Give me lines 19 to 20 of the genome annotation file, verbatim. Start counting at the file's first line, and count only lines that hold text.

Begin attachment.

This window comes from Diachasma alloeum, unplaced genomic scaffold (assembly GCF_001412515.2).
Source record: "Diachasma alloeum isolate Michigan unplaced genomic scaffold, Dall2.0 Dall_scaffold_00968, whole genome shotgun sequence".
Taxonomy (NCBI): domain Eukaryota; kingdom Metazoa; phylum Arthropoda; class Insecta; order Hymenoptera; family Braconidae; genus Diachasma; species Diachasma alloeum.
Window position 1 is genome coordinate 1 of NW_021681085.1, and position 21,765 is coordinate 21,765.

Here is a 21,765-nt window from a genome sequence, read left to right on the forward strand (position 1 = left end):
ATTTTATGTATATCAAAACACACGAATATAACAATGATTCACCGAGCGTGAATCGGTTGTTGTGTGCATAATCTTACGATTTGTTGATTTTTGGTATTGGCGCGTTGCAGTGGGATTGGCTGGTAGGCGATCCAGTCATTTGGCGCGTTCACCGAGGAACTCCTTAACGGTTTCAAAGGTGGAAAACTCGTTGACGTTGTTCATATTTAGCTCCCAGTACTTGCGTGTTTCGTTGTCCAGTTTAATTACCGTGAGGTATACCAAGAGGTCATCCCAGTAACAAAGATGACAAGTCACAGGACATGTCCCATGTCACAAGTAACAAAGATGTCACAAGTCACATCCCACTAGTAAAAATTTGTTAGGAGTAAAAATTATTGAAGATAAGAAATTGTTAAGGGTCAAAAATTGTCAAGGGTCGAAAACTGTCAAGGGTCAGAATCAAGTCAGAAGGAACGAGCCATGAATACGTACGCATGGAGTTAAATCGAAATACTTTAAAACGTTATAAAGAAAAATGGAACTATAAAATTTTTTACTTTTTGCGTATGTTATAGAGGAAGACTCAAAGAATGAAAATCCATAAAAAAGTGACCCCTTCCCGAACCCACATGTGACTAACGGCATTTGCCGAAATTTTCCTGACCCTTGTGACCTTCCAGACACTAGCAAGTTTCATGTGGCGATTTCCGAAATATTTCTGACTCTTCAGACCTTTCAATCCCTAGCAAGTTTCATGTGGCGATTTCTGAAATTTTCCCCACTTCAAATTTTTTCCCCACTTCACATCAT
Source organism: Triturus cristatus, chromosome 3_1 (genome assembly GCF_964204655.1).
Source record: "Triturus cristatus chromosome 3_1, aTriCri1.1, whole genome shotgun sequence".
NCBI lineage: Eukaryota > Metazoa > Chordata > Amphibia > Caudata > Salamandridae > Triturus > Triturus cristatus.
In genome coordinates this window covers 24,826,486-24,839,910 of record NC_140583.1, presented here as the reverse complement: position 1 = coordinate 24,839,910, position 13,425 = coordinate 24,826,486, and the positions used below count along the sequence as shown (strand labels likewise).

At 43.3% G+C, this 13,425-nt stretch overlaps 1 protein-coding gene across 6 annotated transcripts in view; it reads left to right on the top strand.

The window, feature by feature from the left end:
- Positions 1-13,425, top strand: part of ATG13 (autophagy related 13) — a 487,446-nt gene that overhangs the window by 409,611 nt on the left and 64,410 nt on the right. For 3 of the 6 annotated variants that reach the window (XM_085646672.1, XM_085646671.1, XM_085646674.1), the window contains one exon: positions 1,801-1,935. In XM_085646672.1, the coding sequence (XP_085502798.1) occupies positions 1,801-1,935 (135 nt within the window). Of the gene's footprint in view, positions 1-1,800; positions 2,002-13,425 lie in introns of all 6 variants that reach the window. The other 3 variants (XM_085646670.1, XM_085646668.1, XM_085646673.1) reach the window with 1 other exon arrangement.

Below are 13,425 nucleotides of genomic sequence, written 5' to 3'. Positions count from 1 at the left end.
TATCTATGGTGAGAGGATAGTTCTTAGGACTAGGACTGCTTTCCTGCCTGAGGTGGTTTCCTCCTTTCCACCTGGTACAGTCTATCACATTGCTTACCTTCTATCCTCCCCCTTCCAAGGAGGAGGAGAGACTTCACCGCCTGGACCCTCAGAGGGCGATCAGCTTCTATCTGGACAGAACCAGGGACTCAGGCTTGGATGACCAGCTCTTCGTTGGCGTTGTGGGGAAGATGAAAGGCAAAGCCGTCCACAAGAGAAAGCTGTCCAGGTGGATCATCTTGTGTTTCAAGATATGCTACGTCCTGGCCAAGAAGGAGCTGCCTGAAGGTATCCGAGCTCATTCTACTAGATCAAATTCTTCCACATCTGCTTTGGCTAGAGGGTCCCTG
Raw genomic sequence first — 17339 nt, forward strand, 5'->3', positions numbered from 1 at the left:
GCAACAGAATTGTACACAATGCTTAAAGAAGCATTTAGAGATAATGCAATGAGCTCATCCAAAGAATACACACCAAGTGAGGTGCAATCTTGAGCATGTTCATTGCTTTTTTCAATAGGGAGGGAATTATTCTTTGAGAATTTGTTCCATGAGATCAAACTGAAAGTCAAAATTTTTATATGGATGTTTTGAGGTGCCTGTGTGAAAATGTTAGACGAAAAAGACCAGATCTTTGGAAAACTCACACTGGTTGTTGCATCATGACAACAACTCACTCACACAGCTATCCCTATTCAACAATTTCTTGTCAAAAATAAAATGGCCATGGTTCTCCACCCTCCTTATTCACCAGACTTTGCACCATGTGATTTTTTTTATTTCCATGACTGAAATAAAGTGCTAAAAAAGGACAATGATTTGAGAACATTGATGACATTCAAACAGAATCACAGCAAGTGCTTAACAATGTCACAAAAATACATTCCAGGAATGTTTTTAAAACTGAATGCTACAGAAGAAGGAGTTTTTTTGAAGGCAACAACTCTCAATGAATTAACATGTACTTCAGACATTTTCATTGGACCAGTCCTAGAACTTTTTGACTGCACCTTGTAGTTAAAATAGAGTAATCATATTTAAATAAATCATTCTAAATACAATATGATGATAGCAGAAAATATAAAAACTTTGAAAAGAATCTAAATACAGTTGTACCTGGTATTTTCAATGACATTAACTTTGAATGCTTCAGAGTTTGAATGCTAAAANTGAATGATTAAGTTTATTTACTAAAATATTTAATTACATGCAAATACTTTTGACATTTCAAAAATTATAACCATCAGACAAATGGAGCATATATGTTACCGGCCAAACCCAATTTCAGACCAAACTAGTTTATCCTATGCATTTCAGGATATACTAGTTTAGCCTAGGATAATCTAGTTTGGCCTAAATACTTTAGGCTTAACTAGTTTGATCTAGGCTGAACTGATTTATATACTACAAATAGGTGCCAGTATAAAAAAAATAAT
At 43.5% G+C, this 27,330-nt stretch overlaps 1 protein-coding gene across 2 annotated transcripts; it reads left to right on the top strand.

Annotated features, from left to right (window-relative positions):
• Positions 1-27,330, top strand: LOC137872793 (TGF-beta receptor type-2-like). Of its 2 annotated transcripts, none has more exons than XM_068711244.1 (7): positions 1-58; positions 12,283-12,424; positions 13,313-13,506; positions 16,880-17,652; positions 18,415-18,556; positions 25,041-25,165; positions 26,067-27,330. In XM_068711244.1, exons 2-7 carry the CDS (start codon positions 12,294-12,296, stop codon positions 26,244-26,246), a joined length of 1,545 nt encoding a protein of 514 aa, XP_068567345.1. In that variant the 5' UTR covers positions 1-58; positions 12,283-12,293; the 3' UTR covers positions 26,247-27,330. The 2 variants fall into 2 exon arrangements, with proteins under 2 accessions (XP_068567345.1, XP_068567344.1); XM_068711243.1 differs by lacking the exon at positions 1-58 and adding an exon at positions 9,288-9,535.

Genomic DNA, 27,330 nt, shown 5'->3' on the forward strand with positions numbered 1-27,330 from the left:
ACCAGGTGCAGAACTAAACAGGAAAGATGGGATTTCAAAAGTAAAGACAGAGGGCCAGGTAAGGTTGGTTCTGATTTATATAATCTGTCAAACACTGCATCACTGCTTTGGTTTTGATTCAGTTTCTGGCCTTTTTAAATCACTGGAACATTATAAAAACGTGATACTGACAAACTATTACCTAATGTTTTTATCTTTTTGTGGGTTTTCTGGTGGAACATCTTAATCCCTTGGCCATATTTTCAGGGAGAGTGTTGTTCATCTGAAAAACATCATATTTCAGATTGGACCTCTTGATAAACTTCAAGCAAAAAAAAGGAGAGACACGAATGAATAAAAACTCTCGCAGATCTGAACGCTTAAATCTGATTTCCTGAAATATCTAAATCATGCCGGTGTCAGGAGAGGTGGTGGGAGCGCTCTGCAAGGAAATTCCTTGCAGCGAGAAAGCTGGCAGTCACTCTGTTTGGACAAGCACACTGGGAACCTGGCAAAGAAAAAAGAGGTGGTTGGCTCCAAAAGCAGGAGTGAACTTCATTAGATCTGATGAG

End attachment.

Annotated features, from left to right (window-relative positions):
• Positions 1-27,330, top strand: LOC137872793 (TGF-beta receptor type-2-like). Of its 2 annotated transcripts, none has more exons than XM_068711244.1 (7): positions 1-58; positions 12,283-12,424; positions 13,313-13,506; positions 16,880-17,652; positions 18,415-18,556; positions 25,041-25,165; positions 26,067-27,330. In XM_068711244.1, exons 2-7 carry the CDS (start codon positions 12,294-12,296, stop codon positions 26,244-26,246), a joined length of 1,545 nt encoding a protein of 514 aa, XP_068567345.1. In that variant the 5' UTR covers positions 1-58; positions 12,283-12,293; the 3' UTR covers positions 26,247-27,330. The 2 variants fall into 2 exon arrangements, with proteins under 2 accessions (XP_068567345.1, XP_068567344.1); XM_068711243.1 differs by lacking the exon at positions 1-58 and adding an exon at positions 9,288-9,535.